Interview by Jordan Valeriote
Photography provided by David Bendeth
You may not know much about David Bendeth, but I could almost guarantee that you know his drums. Since crafting that instantly recognizable snare sound on Paramore’s “Riot,” which he also produced, Bendeth has become a choice mixer for rock & metal bands across the globe. Though his mix technique is decidedly “old-school,” his mixes are setting the bar for today’s heavy music.
David Bendeth is truly a giant across the entire industry. Since his start as an artist in the 80’s, Bendeth has moved though various titles including staff producer, songwriter, and A&R executive before ending up at his current role as a producer, engineer and mixer. With over 60 million records sold throughout his career, it’s easy to see why artists are eager to have his touch on their record. David was kind enough to give us some insight into his mixes, his gear, and his world.
You’ve been doing a lot more mixing work lately for hardcore & metal bands (Bring Me the Horizon, Of Mice & Men, Underoath, etc). Are there any differences in how you approach these mixes compared to a more mainstream/pop record?
I feel I approach every record I am doing differently. With a lot of the newer hard bands, I am trying to approach with the idea of clarity and respect for lyrics a lot more than the ways of the past.
What’s your go-to vocal compressor for these types of bands with screaming vox?
For screaming I love to use the STA Level or the 1176, they can weather most storms in the dynamics.
Your drum sound is widely admired by mixers everywhere. What advice would you give to someone trying to improve their drum sound?
Try and find a great drummer to work with, make sure you have the right mics, sticks, drum heads, tuning, and groove. Finding space in arrangement is the key to making a great drum track. Ride the drums as a drummer would. Most samples cover up good dynamics and feel.
Any recommendations or favourites for drum heads?
I really like Evans heads, they really go the duration which is about 3-4 songs on average. I also like [Remo] Ambassador for certain songs that need a little more sensitivity.
What’s your go-to snare chain when getting started on a mix?
These days it has been through the SSL console, with a lot of back buss. I love the ADR Design and the AMS reverb. I have also been using fireworks a lot lately.
What do you mean by ‘back buss’?
Back buss is taking multiple tracks and sending them to another EQ/compression chain. The SSL is great for ganging up tracks as they have built in compressers on each strip. I also like to use Neve 1073 and Compex ADR compressors. Dan Korneff has also built a fantastic SSL type, Alan Smart type [compressor] that i like to strap across the buss as well in stereo.
What’s normally happening on your master fader?
It stays at the top until the end and I fade it!
Hah – I’m in DAW world, I guess I should say master buss. What’s do you usually have happening there? Any EQ or just compression?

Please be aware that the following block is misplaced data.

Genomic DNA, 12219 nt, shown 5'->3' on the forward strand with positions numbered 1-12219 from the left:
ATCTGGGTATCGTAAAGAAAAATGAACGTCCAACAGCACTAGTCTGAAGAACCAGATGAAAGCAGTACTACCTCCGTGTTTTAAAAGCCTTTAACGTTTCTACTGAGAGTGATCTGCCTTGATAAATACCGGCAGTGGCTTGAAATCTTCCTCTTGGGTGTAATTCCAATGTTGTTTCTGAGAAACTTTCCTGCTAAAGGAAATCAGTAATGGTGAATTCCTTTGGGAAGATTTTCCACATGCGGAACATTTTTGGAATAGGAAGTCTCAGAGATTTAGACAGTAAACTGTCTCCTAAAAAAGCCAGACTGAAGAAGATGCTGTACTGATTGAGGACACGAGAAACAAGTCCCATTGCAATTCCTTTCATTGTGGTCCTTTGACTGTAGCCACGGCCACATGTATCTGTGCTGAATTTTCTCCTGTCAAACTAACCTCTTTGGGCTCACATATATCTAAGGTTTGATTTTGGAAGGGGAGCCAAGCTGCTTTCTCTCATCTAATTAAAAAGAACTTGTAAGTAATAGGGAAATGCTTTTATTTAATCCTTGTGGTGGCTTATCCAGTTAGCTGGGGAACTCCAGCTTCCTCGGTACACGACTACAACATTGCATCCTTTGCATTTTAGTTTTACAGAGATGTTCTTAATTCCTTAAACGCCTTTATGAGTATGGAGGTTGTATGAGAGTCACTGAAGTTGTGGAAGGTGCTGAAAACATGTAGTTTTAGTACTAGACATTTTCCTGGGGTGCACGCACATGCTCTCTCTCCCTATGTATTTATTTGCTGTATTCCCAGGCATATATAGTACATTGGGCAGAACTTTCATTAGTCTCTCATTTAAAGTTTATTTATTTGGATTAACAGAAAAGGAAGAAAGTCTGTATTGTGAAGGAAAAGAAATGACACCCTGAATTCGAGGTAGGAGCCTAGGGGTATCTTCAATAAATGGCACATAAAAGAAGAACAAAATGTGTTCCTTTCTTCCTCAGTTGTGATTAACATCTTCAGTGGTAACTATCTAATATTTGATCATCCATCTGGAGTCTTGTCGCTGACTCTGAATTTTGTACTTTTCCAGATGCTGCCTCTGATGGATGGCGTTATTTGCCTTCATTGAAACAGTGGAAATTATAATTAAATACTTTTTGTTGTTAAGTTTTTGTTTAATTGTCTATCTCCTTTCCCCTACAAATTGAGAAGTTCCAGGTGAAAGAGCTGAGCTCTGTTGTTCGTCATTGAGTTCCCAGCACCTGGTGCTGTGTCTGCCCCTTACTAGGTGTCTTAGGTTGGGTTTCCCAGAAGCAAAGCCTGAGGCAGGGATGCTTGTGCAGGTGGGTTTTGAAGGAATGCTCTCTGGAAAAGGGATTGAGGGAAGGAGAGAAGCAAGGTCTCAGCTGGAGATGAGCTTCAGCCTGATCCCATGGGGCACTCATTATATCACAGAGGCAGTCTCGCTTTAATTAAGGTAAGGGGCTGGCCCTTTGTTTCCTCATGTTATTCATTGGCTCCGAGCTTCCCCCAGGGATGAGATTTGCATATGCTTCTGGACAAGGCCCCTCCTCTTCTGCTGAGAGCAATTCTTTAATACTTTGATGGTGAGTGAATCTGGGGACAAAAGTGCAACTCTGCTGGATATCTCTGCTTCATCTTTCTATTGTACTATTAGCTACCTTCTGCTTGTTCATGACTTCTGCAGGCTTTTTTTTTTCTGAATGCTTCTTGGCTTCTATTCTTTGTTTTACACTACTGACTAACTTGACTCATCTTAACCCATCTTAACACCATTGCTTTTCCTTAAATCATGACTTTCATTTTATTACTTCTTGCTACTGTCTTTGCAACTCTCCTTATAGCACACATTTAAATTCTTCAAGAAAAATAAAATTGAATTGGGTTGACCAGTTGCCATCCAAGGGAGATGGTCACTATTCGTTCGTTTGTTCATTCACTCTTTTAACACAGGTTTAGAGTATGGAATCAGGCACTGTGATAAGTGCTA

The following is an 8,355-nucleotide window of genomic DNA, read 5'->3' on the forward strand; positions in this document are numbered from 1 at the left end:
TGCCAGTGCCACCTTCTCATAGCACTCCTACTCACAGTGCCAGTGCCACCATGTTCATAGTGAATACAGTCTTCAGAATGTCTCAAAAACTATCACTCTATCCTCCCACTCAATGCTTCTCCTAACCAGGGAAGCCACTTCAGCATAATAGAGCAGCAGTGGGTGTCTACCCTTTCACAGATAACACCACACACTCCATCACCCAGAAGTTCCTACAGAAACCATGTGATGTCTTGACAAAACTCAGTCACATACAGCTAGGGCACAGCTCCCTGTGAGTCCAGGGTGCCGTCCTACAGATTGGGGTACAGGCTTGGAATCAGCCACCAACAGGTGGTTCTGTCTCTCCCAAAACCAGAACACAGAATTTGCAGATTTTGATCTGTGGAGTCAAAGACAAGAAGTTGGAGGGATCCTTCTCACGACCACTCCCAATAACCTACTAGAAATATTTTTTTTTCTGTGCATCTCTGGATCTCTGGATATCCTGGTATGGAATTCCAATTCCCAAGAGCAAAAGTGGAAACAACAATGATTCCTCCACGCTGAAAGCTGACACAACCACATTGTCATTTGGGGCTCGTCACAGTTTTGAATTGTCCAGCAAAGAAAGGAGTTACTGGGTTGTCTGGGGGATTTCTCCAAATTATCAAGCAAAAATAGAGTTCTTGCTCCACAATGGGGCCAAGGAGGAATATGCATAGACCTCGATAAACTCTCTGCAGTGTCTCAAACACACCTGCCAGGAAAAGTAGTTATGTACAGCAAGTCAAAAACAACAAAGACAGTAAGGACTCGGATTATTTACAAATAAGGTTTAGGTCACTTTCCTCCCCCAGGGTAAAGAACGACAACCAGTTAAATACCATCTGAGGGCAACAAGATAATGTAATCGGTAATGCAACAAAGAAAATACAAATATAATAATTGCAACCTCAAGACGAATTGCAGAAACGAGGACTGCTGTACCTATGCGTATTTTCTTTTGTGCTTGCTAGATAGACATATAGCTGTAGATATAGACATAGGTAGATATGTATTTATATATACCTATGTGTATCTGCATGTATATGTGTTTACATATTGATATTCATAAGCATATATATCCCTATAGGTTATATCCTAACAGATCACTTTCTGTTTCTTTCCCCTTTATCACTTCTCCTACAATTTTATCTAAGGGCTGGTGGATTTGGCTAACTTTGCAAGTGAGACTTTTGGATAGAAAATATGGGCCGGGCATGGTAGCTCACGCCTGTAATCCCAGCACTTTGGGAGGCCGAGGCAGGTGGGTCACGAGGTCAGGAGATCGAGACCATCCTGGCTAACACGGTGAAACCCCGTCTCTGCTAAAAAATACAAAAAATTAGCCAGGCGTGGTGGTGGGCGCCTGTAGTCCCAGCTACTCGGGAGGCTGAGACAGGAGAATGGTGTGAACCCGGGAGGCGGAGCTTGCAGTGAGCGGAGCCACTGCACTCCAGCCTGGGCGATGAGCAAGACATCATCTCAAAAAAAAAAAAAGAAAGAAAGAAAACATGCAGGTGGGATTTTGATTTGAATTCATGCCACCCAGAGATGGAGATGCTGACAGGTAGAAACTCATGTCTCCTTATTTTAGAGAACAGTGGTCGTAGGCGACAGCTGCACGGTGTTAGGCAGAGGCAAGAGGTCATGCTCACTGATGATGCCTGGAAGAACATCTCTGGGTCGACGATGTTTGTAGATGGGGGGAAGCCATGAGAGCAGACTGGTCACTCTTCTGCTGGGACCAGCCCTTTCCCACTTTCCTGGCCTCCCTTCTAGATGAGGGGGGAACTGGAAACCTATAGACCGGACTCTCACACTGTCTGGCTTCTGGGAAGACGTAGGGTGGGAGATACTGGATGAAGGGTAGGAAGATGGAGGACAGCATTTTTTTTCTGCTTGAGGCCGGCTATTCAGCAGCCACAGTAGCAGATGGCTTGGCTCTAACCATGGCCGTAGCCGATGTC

Just a tiny bit sometimes of API EQ across the buss, and usually a compressor or two in very light mode.
You created David Bendeth Drums for the Steven Slate Drums platform. What was your goal when you set out to make this product?
My goal was to give creative people some tools to make real sounding drums that could cut through loud bass and guitars. I also tried some different techniques for toms and dynamics with samples.
I believe you use Cubase at your studio. What made you choose Cubase?
I have been using Cubase since 1994. I just love the program and the engineers I work with find it easy to edit on.
Walk us through a typical day working with a band at your studio, House of Loud.
Depends on what we are doing. Eat lunch, get to work, pre pro, tracking or mixing and stay until midnight six days a week, every week.
You mix on an SSL with some choice outboard, but are there any plugins that you can’t live without?
I can basically live without any plugin. I cannot tell a Fairchild plugin from an 1176. I think they do a great job on artwork for all these colorful toys. To me, if i can’t see the back of it, it’s something I use when I run out of real gear.
Is there any recent piece of gear, be it software, hardware, plugins, etc. that has had a big impact on the way you work?
My Friedman amp head, my Fujigen guitars, an API EQ, another Lexicon 200 reverb.
From your side of the glass, what do you think are the challenges with the music industry today? What are the opportunities?
The challenges are always the same — writing and finding great songs with artists that can perform them. The opportunities are always with people that are passionate and committed to excellence and willing to go the extra distance.
What brought you back into engineering and mixing after spending some time on the A&R side?
I always had worked in the studio, even during my A&R years. I grew up in the studio and it was not much of a transition for me. I was the guy they sent to the studio to see if everything was going according to plan. I was very lucky to have the opportunity to work with many of the greats as an A&R person, like Jack Joseph Puig, Michael Brauer, Chris Lord-Alge, Andy Wallace, Bob Rock, Danny Lanois, Arif Mardin, Bob Ezrin, and Jack Richardson. It was a great learning experience for me, and I take those lessons with me every single day.
Who are your favourite mixers out there today? Anyone that you get inspiration from?
I love a lot of mixers. Andy Wallace, Randy Staub, Mark Endert, Eric Valentine, Manny Marroquin, Serban Genea, Jay Ruston, Chris Lord-Alge, Tom Lord-Alge, Jack Puig, Bruce Swedien, Trevor Horn… ◊
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